Penalties

In Connecticut, when these laws get violated, penalties happen. The first is a fine. The fines gets calculated by the percentage of weight that the truck goes over the legal weight limit. The fine can get applied to gross vehicle weight violations and axle weight violations. These fines can constitute as little as five dollars to over 1,000. If the violation leads to a crime, there exist a few different charges that can get brought on the driver including manslaughter, assault, and reckless endangerment. Typically these charges happen only when the failure to comply with maximum weight restrictions causes an accident that results in death or serious injury.

By hiring a lawyer, these penalties can be reduced. Every time someone gets an overweight trucking citation, there is a risk of points being added to the commercial driving license. When a lawyer is hired, they can go to court to fight the citation and protect the commercial license. The lawyer can also help to keep the record as clean as possible. They can fight what the driver has been accused of and keep things off of the records as best as they can.

Overloaded Trucks

Overloaded trucks operating in the state of Connecticut are illegal and subject to consequences. Below is a comprehensive chart for fines related to certain trucks carrying additional weight:

Percent Overweight Dollar Fine per Hundred Pounds MinimumFine
<5% $3
5-10% 5 $50
10-15% 6 100
15-20% 7 200
20-25% 10 300
25-30% 12 500
>30% 15 1,000

 

Weight Limits

Unsure of the amount of weight your truck can legally carry? Check out these charts:

Table 1. Maximum Allowable Commercial Vehicle Gross Weights in Connecticut
Two-axle Vehicle
· 32,000 pounds (no axle weight restrictions)

· 36,000 pounds with axle weights limited to 18,000 pounds maximum

· Option to use the federal bridge formula for up to 40,000 pounds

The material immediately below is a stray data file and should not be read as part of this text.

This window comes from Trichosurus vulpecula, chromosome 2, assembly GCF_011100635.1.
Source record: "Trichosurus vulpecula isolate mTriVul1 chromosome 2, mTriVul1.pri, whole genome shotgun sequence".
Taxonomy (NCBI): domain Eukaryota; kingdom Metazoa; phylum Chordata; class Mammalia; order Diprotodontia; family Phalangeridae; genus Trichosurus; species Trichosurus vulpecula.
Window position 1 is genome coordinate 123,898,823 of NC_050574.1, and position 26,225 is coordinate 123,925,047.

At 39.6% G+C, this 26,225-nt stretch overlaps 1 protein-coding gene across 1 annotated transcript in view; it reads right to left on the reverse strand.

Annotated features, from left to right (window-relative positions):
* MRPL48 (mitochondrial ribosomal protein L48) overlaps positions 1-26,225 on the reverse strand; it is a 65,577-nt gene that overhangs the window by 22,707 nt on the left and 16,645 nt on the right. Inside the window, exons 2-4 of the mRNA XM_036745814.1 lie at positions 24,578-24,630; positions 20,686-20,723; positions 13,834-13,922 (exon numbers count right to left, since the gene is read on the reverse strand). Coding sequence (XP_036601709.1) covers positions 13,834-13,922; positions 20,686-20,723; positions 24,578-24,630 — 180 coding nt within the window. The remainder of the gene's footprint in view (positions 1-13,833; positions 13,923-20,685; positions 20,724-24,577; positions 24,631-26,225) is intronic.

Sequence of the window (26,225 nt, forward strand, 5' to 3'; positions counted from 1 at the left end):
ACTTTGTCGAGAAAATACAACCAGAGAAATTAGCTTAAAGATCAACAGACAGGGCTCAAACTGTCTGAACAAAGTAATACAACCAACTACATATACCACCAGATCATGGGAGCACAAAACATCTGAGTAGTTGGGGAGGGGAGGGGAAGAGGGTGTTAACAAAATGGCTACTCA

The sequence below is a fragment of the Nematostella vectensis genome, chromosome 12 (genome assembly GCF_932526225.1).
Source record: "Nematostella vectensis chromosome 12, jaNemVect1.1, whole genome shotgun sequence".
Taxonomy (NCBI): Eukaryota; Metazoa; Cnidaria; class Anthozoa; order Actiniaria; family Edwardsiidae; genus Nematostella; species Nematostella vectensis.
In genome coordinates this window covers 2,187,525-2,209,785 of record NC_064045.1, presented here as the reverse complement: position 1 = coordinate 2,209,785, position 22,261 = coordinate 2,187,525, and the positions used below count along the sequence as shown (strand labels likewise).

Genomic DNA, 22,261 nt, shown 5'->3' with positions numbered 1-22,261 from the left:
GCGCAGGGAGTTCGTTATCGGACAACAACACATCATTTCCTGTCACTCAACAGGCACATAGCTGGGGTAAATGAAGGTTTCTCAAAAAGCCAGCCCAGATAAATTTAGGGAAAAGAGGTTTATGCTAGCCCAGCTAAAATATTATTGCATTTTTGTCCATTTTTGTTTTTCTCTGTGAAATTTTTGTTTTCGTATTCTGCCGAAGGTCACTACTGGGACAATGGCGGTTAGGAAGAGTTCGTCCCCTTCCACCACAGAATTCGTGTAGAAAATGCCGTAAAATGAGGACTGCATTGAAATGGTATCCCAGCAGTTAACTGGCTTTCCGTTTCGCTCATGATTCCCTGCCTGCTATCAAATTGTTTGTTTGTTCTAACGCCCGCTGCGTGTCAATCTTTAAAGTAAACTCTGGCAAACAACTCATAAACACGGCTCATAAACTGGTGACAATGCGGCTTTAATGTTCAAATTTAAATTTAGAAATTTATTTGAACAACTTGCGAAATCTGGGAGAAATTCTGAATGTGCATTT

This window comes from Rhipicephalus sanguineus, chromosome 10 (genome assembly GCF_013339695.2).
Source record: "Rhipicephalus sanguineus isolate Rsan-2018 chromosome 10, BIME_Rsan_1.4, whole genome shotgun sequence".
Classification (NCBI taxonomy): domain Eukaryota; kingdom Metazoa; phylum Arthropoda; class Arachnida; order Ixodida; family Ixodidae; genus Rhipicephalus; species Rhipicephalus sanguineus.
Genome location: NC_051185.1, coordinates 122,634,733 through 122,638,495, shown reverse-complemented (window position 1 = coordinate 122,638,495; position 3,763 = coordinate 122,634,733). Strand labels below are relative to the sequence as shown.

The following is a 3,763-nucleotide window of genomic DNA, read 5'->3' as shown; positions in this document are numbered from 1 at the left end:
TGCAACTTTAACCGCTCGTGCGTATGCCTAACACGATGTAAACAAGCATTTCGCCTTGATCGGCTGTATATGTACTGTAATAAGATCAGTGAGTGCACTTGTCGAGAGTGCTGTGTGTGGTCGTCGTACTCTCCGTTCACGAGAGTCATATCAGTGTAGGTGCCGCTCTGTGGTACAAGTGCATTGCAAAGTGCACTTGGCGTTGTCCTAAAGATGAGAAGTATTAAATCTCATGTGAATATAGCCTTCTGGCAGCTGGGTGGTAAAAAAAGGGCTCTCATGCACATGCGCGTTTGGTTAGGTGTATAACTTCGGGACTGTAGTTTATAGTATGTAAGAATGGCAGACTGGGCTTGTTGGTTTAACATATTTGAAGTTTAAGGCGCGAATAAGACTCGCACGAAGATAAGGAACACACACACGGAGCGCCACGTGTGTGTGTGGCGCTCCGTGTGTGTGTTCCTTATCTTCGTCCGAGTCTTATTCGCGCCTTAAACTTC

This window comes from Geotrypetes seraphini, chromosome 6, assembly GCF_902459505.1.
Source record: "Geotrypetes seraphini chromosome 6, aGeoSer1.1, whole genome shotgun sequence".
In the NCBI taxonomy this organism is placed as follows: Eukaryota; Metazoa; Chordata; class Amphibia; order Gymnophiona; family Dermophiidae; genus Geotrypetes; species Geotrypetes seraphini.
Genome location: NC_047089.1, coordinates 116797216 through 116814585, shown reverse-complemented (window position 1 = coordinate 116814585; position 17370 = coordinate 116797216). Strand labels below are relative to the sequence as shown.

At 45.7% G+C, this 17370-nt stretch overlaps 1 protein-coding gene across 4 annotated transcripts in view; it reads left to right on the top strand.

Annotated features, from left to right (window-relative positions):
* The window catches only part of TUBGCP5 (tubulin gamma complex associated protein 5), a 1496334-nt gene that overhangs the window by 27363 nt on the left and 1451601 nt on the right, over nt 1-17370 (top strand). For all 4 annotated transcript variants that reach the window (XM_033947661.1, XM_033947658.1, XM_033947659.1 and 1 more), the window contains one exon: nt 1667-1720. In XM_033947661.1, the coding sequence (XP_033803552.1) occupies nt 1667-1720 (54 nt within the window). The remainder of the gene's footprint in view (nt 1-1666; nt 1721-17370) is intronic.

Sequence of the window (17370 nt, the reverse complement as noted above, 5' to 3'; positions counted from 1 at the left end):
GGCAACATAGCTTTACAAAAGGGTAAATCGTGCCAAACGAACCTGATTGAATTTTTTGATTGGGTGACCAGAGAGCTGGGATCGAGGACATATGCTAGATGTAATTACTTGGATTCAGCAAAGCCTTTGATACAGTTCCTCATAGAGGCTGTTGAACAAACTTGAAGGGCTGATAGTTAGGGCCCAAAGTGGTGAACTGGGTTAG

· 40,000 pounds if a four-wheel construction vehicle operating within 25 miles of the construction site

Three-axle Vehicle (Straight Truck-Not a Tractor-Trailer Combination

 

Table 1. Maximum Allowable Commercial Vehicle Gross Weights in Connecticut
· 53,800 pounds

· Option to use the federal bridge formula for up to 60,000 pounds

Three-axle Combination of Vehicle and Trailer or Semitrailer
· 58,400 pounds

· Option to use the federal bridge formula for up to 60,000 pounds

Four-axle Vehicle Engaged in Construction Work or Transporting Material or Equipment to a Construction Site
· 73,000 pounds
Four-or-more-axle Straight Vehicle or Vehicle-Trailer Combination
· 67,400 pounds if the wheelbase is less than 28 feet

· 73,000 pounds if the wheelbase is 28 feet or more

Five-or-more-axle Straight Vehicle or Vehicle-Trailer Combination
· 73,000 pounds

· Option to use the federal bridge formula for up to 80,000 pounds

Note: The charts in this section have been taken from: http://www.cga.ct.gov/2007/rpt/2007-R-0214.htm

If an accident occurs in an overweight truck, the driver may be subject to additional punishments, including:

  • Assault
  • Reckless endangerment
  • Manslaughter

Additional charges will depend on the individual circumstances.